WASHINGTON – Historic national health care legislation, which includes reauthorization of the Indian Health Care Improvement Act and other Indian country provisions, has passed Congress and received the president’s signature.
In the late hours of Sunday, March 21, the House of Representatives voted to approve a sweeping health bill the Senate had passed just before Christmas. President Barack Obama signed it into law March 23.
Yvette Roubideaux, the Rosebud Sioux director of the IHS, spoke before Indian leaders last fall. She has long been advocating for the reauthorization of the Indian Health Care Improvement Act.
The final vote was 219-212, with no Republicans voting in favor, and 34 Democrats voting against.
The bill is expected to provide health coverage to approximately 32 million Americans who currently do not have any. It aims to reform the health insurance system in a number of ways, including banning pre-existing condition exemptions, capping out-of-pocket expenses, increasing competition and providing increased government oversight.
Under the legislation, most Americans will be required to buy health insurance. Support for low-income citizens is part of the plan. Special provisions for Native Americans, given their unique political status, are also included.
Analysts said the legislation equates to the largest expansion of federal health care guarantees since Medicare and Medicaid were enacted in the 1960s.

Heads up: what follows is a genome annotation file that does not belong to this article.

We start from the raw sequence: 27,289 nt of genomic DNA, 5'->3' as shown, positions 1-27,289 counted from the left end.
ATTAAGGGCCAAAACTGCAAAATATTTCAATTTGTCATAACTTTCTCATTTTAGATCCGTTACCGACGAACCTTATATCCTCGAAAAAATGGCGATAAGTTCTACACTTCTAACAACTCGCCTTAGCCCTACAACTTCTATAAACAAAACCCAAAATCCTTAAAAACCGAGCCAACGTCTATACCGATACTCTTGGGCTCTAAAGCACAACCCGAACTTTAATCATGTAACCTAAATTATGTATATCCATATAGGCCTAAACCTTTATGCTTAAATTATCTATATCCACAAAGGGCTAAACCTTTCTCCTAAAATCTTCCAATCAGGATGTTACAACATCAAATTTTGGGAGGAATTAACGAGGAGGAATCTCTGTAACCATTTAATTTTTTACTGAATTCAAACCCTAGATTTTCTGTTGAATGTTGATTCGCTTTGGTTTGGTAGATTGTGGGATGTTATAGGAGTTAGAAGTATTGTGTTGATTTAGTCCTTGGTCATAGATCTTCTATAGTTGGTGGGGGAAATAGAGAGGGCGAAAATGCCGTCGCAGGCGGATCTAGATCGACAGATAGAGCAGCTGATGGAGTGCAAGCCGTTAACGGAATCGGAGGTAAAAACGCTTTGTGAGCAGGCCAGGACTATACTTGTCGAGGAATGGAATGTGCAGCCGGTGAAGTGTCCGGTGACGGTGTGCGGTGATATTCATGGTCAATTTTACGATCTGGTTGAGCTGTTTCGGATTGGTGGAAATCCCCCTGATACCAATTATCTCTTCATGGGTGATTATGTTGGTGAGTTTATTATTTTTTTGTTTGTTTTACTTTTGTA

The bill costs $940 billion, and the non-partisan Congressional Budget Office anticipates it will cut the federal deficit by more than $1 trillion over the next two decades.
Every Democratic president since Harry Truman has pushed for universal health coverage. The legislation is widely seen as a significant step toward that goal, and is a major victory for Obama. He and Congress spent more than a year hashing out details of the plan, and more than once faced collapses in moving forward.
“This is what change looks like,” Obama said in a speech given soon after Congress passed the bill. “It’s a victory for the American people, and it’s a victory for common sense.”
In terms of Indian health, the legislation permanently reauthorizes IHCIA, a law which provides an array of support to IHS and other programs that aid Native American health. It was first made law in 1976 and had not been reauthorized since 2001.
Obama said in a statement after signing the bill into law that he co-sponsored IHCIA in 2007 when he was in Congress because he “believes it is unacceptable that Native American communities still face gaping health care disparities.”
The president added that it is the government’s responsibility to provide health services to American Indians and Alaska Natives due to the nation-to-nation relationship between the federal and tribal governments. Along those lines, the overall health bill includes an exemption of American Indians and Alaska Natives from individual penalties and cost sharing associated with the law.
“This inclusion of the IHCIA reaffirms the government’s trust responsibility to provide health care to our people,” said Rachel Joseph, a citizen of the Lone Pine Paiute-Shoshone Tribe of California and co-chair of the National Steering Committee for the Reauthorization of the IHCIA.